Coordinated Health

Conditions

Definition

The typical 12-month-old child will demonstrate certain physical and mental skills. These skills are called developmental milestones.

Alternative Names

Normal childhood growth milestones – 12 months; Growth milestones for children – 12 months; Childhood growth milestones – 12 months

Information

All children develop a little differently. If you are concerned about your child’s development, talk to your child’s health care provider.

PHYSICAL AND MOTOR SKILLS

A 12-month-old child is expected to:

  • Be 3 times the birth weight
  • Grow to a height of 50% over birth length
  • Have a head circumference equal to that of the chest
  • Have one to eight teeth
  • Stands by his or herself
  • Walk alone or when holding one hand
  • Sit down without help
  • Bang two blocks together
  • Turn through the pages of a book by flipping many pages at a time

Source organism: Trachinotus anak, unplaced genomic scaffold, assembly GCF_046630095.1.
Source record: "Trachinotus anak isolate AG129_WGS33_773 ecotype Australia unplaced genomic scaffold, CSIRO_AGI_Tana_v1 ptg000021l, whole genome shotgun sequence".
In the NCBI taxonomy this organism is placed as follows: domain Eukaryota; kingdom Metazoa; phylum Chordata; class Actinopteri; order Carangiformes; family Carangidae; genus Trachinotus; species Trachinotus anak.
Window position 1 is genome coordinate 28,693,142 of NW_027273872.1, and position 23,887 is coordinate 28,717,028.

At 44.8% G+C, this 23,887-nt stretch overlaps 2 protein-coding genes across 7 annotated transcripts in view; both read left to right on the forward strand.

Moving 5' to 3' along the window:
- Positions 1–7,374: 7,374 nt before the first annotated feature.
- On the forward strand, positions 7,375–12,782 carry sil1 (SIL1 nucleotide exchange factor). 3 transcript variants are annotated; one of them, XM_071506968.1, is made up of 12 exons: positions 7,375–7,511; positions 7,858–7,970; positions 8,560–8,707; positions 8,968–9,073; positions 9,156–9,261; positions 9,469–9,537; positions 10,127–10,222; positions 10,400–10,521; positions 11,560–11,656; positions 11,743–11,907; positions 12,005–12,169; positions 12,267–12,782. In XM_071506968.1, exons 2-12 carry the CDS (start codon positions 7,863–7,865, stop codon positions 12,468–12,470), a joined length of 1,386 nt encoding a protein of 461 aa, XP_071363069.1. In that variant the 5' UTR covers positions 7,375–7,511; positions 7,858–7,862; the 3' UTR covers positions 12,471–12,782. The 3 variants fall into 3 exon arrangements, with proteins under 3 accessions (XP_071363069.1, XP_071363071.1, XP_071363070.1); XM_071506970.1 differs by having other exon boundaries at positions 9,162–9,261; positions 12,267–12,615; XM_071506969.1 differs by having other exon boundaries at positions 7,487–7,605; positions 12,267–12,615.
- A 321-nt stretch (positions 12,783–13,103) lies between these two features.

• Picks up a small object using the tip of the thumb and index finger
  • Sleep 8 – 10 hours a night and take one to two naps

SENSORY AND COGNITIVE DEVELOPMENT

The typical 12-month-old:

  • Begins pretend play (such as pretending to drink from a cup)
  • Follows a fast moving object
  • Responds to his or her name
  • Can say momma, papa, and at least one or two other words
  • Understands simple commands
  • Tries to imitate animal sounds
  • Connects names with objects
  • Understands that objects continue to exist, even when they are not seen (object constancy)
  • Participated in getting dressed (raises arms)
  • Plays simple back and forth games (ball game)
  • Points to objects with index finger
  • Waves bye
  • May develop attachment to a toy or object
  • Experiences separation anxiety and may cling to parents
  • May make brief journeys away from parents to explore in familiar settings

PLAY

You can help your 12-month-old develop skills through play:

  • Provide picture books
  • Provide different stimuli, such as going to the mall or zoo
  • Play ball
  • Build vocabulary by reading and naming people and objects in the environment
  • Teach hot and cold through play
  • Provide large toys that can be pushed to encourage walking
  • Sing songs
  • Have a play date with a child of a similar age
  • Avoid television time until age 2
  • A transitional object may help with separation anxiety
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